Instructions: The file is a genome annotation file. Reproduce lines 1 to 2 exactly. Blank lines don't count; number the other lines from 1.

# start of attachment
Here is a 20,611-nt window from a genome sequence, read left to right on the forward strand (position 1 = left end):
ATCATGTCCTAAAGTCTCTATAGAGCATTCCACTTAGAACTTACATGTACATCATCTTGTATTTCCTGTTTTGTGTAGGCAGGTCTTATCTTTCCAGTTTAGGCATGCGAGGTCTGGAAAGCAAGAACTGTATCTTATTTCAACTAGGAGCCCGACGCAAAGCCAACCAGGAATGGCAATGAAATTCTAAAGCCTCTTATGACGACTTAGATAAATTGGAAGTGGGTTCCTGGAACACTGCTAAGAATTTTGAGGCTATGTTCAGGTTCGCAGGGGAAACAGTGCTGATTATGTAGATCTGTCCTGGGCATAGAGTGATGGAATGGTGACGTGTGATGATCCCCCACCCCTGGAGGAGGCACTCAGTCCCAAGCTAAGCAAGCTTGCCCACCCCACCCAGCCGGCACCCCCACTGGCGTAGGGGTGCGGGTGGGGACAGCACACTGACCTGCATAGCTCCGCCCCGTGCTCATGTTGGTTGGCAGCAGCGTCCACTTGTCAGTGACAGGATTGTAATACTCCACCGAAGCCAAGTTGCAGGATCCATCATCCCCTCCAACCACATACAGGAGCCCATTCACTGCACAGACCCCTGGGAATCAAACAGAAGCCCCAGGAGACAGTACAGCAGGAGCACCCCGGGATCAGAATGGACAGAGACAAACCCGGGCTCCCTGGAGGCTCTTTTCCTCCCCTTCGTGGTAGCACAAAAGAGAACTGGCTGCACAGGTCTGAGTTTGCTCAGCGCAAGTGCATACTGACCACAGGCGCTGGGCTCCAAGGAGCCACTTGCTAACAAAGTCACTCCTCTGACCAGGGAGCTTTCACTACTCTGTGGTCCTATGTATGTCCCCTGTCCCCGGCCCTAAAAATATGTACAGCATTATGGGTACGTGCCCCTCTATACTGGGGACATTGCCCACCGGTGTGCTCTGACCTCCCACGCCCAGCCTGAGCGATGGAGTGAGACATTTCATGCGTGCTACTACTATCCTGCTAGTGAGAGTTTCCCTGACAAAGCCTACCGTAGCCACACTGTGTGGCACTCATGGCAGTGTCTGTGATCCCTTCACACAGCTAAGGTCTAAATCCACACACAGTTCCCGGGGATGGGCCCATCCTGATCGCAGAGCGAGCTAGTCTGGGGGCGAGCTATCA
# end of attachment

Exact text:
Here is a 20,611-nt window from a genome sequence, read left to right on the forward strand (position 1 = left end):
ATCATGTCCTAAAGTCTCTATAGAGCATTCCACTTAGAACTTACATGTACATCATCTTGTATTTCCTGTTTTGTGTAGGCAGGTCTTATCTTTCCAGTTTAGGCATGCGAGGTCTGGAAAGCAAGAACTGTATCTTATTTCAACTAGGAGCCCGACGCAAAGCCAACCAGGAATGGCAATGAAATTCTAAAGCCTCTTATGACGACTTAGATAAATTGGAAGTGGGTTCCTGGAACACTGCTAAGAATTTTGAGGCTATGTTCAGGTTCGCAGGGGAAACAGTGCTGATTATGTAGATCTGTCCTGGGCATAGAGTGATGGAATGGTGACGTGTGATGATCCCCCACCCCTGGAGGAGGCACTCAGTCCCAAGCTAAGCAAGCTTGCCCACCCCACCCAGCCGGCACCCCCACTGGCGTAGGGGTGCGGGTGGGGACAGCACACTGACCTGCATAGCTCCGCCCCGTGCTCATGTTGGTTGGCAGCAGCGTCCACTTGTCAGTGACAGGATTGTAATACTCCACCGAAGCCAAGTTGCAGGATCCATCATCCCCTCCAACCACATACAGGAGCCCATTCACTGCACAGACCCCTGGGAATCAAACAGAAGCCCCAGGAGACAGTACAGCAGGAGCACCCCGGGATCAGAATGGACAGAGACAAACCCGGGCTCCCTGGAGGCTCTTTTCCTCCCCTTCGTGGTAGCACAAAAGAGAACTGGCTGCACAGGTCTGAGTTTGCTCAGCGCAAGTGCATACTGACCACAGGCGCTGGGCTCCAAGGAGCCACTTGCTAACAAAGTCACTCCTCTGACCAGGGAGCTTTCACTACTCTGTGGTCCTATGTATGTCCCCTGTCCCCGGCCCTAAAAATATGTACAGCATTATGGGTACGTGCCCCTCTATACTGGGGACATTGCCCACCGGTGTGCTCTGACCTCCCACGCCCAGCCTGAGCGATGGAGTGAGACATTTCATGCGTGCTACTACTATCCTGCTAGTGAGAGTTTCCCTGACAAAGCCTACCGTAGCCACACTGTGTGGCACTCATGGCAGTGTCTGTGATCCCTTCACACAGCTAAGGTCTAAATCCACACACAGTTCCCGGGGATGGGCCCATCCTGATCGCAGAGCGAGCTAGTCTGGGGGCGAGCTATCA